A $21 million expansion to Hutchinson Health will open for patients Tuesday.

The 18,000-square-foot addition included new, larger patient rooms to accommodate medical equipment and visitors, and make it easier for staff to offer bedside care without disruption.

Construction began in the spring of 2019. Original predictions placed the first patients in the room in July 2020. The original rooms constructed in 1968 are about 150 square feet and weren’t designed to hold the amount of equipment used today. The new rooms are 300 square feet. Slightly larger intensive cares rooms are near other patient rooms, allowing staff to be more flexible.

The transition into the new wing happens swiftly through a short hallway off the hospital's main lobby.

"The process went wonderfully. We had great collaboration between contractors and local businesses, all those involved in the process," said Glen Kegley, Hutchinson Health's chief operating officer. "After we broke ground and began construction, we had a very wet spring in 2019 and had some initial delays. But through some aggressive rescheduling and additional evening and weekend work, we were able to catch up time. We had another wet fall in 2019, lost some ground there and were able to make that up as well."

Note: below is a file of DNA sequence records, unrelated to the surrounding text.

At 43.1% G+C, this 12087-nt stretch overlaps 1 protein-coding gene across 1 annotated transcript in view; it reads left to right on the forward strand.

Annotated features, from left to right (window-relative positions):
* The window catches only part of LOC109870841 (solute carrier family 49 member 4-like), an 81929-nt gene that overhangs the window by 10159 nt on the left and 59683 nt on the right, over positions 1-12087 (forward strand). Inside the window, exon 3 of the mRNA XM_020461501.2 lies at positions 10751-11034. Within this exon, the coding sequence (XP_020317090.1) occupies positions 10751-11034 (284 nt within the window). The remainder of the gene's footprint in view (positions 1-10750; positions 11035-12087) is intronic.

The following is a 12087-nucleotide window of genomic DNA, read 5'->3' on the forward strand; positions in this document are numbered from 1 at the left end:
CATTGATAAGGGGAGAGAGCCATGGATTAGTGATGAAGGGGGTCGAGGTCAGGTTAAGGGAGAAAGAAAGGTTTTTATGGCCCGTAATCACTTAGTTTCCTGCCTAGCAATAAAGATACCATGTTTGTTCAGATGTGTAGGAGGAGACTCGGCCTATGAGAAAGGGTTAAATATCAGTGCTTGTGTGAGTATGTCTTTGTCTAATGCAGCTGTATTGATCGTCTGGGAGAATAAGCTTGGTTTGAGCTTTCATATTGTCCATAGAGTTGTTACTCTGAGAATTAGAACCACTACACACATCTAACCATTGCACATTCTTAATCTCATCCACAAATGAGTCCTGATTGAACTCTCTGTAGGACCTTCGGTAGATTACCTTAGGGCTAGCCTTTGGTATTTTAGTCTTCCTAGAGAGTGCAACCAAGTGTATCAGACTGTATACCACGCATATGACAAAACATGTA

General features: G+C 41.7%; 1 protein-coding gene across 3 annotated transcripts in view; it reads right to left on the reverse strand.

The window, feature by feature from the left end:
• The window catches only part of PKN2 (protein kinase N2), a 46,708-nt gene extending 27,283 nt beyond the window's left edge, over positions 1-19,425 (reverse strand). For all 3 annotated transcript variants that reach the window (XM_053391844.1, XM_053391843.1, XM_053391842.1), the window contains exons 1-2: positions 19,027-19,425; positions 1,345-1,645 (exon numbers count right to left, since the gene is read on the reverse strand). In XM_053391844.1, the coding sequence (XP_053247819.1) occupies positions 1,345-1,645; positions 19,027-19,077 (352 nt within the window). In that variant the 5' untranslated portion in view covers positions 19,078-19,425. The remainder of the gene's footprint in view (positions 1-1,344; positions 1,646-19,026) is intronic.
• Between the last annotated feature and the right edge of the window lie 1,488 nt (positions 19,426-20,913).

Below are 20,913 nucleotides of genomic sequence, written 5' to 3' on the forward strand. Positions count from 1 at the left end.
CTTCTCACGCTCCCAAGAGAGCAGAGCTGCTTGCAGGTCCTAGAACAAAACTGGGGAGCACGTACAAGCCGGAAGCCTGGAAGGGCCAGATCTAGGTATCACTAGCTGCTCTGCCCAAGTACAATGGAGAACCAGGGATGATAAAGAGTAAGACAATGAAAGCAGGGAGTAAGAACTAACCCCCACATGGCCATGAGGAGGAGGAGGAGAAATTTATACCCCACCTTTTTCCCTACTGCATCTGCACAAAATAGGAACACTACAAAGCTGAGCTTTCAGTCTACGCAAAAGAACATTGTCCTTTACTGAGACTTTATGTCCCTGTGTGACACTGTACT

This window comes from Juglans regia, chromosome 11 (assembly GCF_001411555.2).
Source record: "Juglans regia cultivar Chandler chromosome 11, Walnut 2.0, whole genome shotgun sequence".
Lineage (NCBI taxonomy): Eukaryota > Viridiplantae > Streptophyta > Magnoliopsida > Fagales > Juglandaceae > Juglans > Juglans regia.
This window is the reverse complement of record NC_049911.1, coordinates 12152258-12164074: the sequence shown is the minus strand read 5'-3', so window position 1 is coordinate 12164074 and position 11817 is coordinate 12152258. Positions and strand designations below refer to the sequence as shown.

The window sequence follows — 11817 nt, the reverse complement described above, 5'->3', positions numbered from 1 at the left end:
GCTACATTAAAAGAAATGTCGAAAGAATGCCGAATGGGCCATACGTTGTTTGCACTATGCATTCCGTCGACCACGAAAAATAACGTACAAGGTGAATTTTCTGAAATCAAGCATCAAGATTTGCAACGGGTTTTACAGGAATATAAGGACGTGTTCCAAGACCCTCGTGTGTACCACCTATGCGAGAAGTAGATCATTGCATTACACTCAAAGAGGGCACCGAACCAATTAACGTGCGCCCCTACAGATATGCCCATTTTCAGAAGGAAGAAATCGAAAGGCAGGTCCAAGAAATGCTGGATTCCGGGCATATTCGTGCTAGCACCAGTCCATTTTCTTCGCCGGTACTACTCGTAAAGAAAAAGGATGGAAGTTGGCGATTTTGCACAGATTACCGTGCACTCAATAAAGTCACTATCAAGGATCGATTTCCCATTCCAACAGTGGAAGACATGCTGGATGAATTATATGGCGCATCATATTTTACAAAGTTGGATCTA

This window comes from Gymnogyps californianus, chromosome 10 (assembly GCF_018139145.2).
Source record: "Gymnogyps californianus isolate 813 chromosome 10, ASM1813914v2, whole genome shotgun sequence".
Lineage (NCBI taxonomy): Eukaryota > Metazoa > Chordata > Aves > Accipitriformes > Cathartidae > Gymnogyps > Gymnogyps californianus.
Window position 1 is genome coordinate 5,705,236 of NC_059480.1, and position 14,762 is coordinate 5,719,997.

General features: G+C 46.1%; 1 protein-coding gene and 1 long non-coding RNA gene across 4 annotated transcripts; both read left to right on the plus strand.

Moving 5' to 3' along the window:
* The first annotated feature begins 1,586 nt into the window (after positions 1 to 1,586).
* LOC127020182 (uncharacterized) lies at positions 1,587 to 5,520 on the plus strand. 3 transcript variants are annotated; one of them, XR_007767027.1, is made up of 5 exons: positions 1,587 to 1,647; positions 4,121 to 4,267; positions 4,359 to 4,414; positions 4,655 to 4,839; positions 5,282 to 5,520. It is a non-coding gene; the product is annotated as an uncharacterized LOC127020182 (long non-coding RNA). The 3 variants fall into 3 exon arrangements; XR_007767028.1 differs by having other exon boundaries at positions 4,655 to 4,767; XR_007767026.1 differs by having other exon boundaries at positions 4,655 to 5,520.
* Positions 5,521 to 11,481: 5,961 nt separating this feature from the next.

The COVID-19 pandemic offered a few distractions as the hospital focused on its response, but it did not slow down the overall construction process.

"This is really a significant upgrade of our existing facility," said James Lyons, president of Hutchinson Health. "We'll replace a fair amount of the inpatient space we've used previously. It is a little bit smaller in terms of number of rooms, but that has not been our limiting factor in the past. Our limiting factor has been staffing. This space is adequate in size for the number of patients we see with rooms that are double in size."

He anticipates a better experience for patients, and looks at the construction as a long-term investment. Work also included an update to water, electrical and other systems to support the new space and the rest of the facility going forward.

"This is really setting us up," Lyons said.

Kegley said having space dedicated to family visits in patient rooms allows the family to take part in the important aspects of healing and therapy that will continue when the patient returns home. There are also dedicated family lounges in the new wing.

The rooms have wide, open windows to allow for more natural light, as do the two nurse stations designed to be easily accessed as a first point of contact for visitors. The stations also have a "nourishment station" for snacks and water. Adjacent huddle rooms provide a space for daily huddles among all medical disciplines to collaborate on patient care.

The patient rooms are all located in a loop around the outside of the new wing with the staff spaces in the center.

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